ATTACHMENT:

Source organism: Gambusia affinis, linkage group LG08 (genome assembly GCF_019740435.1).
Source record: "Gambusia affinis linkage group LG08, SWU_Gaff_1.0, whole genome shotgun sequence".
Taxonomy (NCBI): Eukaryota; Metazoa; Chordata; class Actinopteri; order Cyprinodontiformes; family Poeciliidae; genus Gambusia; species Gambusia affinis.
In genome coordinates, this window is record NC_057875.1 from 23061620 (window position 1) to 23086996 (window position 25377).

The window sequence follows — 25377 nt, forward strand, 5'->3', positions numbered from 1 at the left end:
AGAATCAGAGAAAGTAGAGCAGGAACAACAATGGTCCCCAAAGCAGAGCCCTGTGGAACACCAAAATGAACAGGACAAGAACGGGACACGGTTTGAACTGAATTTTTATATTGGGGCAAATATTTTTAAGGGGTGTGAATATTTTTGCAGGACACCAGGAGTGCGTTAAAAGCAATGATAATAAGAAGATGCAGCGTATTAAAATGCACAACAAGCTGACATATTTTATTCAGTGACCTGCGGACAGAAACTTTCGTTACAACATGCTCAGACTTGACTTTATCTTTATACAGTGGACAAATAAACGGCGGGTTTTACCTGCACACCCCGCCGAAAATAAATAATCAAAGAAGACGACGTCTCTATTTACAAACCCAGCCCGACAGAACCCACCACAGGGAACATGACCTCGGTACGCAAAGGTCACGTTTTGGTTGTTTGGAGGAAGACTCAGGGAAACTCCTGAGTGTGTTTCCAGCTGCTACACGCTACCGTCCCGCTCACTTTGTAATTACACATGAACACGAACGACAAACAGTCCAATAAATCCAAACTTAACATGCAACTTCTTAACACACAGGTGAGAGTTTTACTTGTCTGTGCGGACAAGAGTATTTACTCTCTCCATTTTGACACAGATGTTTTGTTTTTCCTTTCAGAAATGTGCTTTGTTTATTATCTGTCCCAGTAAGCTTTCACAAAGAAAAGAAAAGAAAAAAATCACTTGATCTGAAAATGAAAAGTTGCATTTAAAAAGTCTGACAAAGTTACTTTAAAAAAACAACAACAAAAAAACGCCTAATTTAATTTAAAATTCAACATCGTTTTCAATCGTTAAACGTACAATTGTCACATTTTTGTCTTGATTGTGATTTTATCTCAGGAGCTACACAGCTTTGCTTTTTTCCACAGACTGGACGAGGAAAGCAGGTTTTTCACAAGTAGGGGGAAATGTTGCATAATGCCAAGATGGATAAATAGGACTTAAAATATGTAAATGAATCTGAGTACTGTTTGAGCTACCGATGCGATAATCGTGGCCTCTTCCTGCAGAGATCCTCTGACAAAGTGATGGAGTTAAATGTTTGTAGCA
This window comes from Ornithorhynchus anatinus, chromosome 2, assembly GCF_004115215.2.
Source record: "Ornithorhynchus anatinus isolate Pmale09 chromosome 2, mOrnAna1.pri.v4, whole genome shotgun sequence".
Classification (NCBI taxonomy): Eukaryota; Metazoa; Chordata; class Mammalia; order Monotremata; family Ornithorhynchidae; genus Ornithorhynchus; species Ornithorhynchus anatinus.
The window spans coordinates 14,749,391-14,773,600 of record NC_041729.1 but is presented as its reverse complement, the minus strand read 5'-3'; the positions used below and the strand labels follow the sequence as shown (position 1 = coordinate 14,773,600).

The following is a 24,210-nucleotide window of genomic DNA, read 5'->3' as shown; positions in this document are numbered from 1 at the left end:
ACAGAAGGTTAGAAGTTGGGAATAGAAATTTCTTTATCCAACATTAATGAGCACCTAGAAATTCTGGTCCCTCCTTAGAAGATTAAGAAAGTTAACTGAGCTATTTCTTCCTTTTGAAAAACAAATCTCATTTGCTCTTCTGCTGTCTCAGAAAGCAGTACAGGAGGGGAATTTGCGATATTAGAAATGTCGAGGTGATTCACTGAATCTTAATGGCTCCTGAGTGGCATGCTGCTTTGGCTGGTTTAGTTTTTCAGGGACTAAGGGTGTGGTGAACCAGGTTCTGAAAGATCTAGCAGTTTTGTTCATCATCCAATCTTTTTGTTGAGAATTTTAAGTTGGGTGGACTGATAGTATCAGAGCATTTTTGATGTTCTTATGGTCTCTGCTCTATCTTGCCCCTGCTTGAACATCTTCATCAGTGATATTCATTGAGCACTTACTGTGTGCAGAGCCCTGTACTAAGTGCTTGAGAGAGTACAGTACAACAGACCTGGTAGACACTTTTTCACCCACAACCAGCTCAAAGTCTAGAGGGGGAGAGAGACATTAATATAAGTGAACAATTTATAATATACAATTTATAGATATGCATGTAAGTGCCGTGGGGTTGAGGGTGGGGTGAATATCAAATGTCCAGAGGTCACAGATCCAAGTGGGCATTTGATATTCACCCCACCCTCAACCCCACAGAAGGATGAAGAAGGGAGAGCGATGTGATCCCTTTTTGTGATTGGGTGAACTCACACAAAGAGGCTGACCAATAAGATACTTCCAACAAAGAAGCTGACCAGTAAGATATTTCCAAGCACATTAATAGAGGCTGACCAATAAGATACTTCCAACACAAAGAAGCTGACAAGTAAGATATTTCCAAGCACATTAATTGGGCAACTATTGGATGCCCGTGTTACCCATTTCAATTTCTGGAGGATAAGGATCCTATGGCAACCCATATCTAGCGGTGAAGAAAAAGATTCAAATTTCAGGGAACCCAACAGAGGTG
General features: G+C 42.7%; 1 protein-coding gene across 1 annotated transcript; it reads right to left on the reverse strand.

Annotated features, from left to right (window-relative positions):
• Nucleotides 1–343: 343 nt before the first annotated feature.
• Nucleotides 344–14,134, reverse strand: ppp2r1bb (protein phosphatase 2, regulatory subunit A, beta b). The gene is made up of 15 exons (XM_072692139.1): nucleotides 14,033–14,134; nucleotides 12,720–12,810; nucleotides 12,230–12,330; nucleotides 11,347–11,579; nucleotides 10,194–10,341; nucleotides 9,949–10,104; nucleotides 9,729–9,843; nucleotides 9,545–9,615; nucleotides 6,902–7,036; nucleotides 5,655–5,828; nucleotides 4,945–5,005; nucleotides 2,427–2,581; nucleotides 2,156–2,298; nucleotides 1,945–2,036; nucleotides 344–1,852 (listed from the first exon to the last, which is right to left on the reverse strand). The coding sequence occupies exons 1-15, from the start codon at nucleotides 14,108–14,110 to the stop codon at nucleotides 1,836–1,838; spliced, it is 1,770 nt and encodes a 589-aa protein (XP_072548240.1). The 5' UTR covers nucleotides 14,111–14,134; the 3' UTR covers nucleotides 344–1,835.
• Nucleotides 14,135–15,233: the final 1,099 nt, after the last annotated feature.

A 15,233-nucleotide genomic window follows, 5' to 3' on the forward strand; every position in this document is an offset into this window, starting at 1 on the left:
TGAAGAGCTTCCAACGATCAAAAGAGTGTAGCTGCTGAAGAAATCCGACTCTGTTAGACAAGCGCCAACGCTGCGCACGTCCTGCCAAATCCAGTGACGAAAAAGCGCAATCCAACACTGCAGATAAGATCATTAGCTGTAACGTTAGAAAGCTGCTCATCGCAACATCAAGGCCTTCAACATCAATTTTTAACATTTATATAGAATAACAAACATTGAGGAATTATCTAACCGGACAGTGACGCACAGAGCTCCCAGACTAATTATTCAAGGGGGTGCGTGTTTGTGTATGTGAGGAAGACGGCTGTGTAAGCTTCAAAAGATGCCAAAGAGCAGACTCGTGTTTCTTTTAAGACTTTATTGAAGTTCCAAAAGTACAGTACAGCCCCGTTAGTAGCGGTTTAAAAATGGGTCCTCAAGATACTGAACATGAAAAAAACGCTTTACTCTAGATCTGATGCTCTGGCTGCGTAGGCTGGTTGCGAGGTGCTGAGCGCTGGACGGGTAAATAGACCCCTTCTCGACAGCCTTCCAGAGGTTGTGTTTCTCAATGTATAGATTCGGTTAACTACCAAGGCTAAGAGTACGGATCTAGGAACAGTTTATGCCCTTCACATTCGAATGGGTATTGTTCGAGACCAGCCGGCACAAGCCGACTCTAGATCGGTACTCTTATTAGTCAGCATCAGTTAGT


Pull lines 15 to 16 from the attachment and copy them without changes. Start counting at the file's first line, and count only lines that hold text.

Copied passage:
• Nucleotides 1–343: 343 nt before the first annotated feature.
• Nucleotides 344–14,134, reverse strand: ppp2r1bb (protein phosphatase 2, regulatory subunit A, beta b). The gene is made up of 15 exons (XM_072692139.1): nucleotides 14,033–14,134; nucleotides 12,720–12,810; nucleotides 12,230–12,330; nucleotides 11,347–11,579; nucleotides 10,194–10,341; nucleotides 9,949–10,104; nucleotides 9,729–9,843; nucleotides 9,545–9,615; nucleotides 6,902–7,036; nucleotides 5,655–5,828; nucleotides 4,945–5,005; nucleotides 2,427–2,581; nucleotides 2,156–2,298; nucleotides 1,945–2,036; nucleotides 344–1,852 (listed from the first exon to the last, which is right to left on the reverse strand). The coding sequence occupies exons 1-15, from the start codon at nucleotides 14,108–14,110 to the stop codon at nucleotides 1,836–1,838; spliced, it is 1,770 nt and encodes a 589-aa protein (XP_072548240.1). The 5' UTR covers nucleotides 14,111–14,134; the 3' UTR covers nucleotides 344–1,835.